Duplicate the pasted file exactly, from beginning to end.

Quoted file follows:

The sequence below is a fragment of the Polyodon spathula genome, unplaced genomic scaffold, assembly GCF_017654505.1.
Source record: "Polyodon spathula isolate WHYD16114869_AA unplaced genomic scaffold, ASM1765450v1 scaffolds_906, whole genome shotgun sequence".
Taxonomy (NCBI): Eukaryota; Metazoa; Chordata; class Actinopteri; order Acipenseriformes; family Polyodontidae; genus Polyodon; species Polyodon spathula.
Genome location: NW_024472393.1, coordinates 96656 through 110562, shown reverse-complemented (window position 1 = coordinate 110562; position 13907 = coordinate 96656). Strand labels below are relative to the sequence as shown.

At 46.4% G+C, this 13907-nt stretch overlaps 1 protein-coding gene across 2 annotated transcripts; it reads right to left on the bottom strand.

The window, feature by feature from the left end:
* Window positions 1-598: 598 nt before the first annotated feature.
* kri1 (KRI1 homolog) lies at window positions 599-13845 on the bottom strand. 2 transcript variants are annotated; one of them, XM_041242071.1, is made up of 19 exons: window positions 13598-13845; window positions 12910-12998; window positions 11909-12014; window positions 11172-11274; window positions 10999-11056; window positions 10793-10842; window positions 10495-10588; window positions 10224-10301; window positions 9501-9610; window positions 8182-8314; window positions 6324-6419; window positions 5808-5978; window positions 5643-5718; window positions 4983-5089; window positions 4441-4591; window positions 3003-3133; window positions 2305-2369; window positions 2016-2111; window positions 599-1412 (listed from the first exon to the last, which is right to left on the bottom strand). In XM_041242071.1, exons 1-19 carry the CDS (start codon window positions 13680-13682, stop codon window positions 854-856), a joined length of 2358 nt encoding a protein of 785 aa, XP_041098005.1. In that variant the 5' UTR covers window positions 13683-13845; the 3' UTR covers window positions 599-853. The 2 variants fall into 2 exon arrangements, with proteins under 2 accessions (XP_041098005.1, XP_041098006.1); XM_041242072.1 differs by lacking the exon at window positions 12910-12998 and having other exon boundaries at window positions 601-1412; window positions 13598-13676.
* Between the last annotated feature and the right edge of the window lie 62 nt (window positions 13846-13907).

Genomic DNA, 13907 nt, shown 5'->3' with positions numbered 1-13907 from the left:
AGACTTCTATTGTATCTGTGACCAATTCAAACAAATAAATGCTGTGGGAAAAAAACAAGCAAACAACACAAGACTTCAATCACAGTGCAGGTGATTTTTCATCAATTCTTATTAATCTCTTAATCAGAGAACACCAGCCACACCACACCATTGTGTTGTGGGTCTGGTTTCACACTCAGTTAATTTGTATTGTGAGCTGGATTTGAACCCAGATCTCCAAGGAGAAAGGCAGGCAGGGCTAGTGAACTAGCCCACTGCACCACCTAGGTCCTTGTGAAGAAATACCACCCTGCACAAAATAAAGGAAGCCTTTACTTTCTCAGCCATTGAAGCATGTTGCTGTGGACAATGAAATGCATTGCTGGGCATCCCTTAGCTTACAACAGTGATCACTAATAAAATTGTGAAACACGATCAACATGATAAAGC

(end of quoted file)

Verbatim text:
The sequence below is a fragment of the Polyodon spathula genome, unplaced genomic scaffold, assembly GCF_017654505.1.
Source record: "Polyodon spathula isolate WHYD16114869_AA unplaced genomic scaffold, ASM1765450v1 scaffolds_906, whole genome shotgun sequence".
Taxonomy (NCBI): Eukaryota; Metazoa; Chordata; class Actinopteri; order Acipenseriformes; family Polyodontidae; genus Polyodon; species Polyodon spathula.
Genome location: NW_024472393.1, coordinates 96656 through 110562, shown reverse-complemented (window position 1 = coordinate 110562; position 13907 = coordinate 96656). Strand labels below are relative to the sequence as shown.

At 46.4% G+C, this 13907-nt stretch overlaps 1 protein-coding gene across 2 annotated transcripts; it reads right to left on the bottom strand.

The window, feature by feature from the left end:
* Window positions 1-598: 598 nt before the first annotated feature.
* kri1 (KRI1 homolog) lies at window positions 599-13845 on the bottom strand. 2 transcript variants are annotated; one of them, XM_041242071.1, is made up of 19 exons: window positions 13598-13845; window positions 12910-12998; window positions 11909-12014; window positions 11172-11274; window positions 10999-11056; window positions 10793-10842; window positions 10495-10588; window positions 10224-10301; window positions 9501-9610; window positions 8182-8314; window positions 6324-6419; window positions 5808-5978; window positions 5643-5718; window positions 4983-5089; window positions 4441-4591; window positions 3003-3133; window positions 2305-2369; window positions 2016-2111; window positions 599-1412 (listed from the first exon to the last, which is right to left on the bottom strand). In XM_041242071.1, exons 1-19 carry the CDS (start codon window positions 13680-13682, stop codon window positions 854-856), a joined length of 2358 nt encoding a protein of 785 aa, XP_041098005.1. In that variant the 5' UTR covers window positions 13683-13845; the 3' UTR covers window positions 599-853. The 2 variants fall into 2 exon arrangements, with proteins under 2 accessions (XP_041098005.1, XP_041098006.1); XM_041242072.1 differs by lacking the exon at window positions 12910-12998 and having other exon boundaries at window positions 601-1412; window positions 13598-13676.
* Between the last annotated feature and the right edge of the window lie 62 nt (window positions 13846-13907).

Genomic DNA, 13907 nt, shown 5'->3' with positions numbered 1-13907 from the left:
AGACTTCTATTGTATCTGTGACCAATTCAAACAAATAAATGCTGTGGGAAAAAAACAAGCAAACAACACAAGACTTCAATCACAGTGCAGGTGATTTTTCATCAATTCTTATTAATCTCTTAATCAGAGAACACCAGCCACACCACACCATTGTGTTGTGGGTCTGGTTTCACACTCAGTTAATTTGTATTGTGAGCTGGATTTGAACCCAGATCTCCAAGGAGAAAGGCAGGCAGGGCTAGTGAACTAGCCCACTGCACCACCTAGGTCCTTGTGAAGAAATACCACCCTGCACAAAATAAAGGAAGCCTTTACTTTCTCAGCCATTGAAGCATGTTGCTGTGGACAATGAAATGCATTGCTGGGCATCCCTTAGCTTACAACAGTGATCACTAATAAAATTGTGAAACACGATCAACATGATAAAGC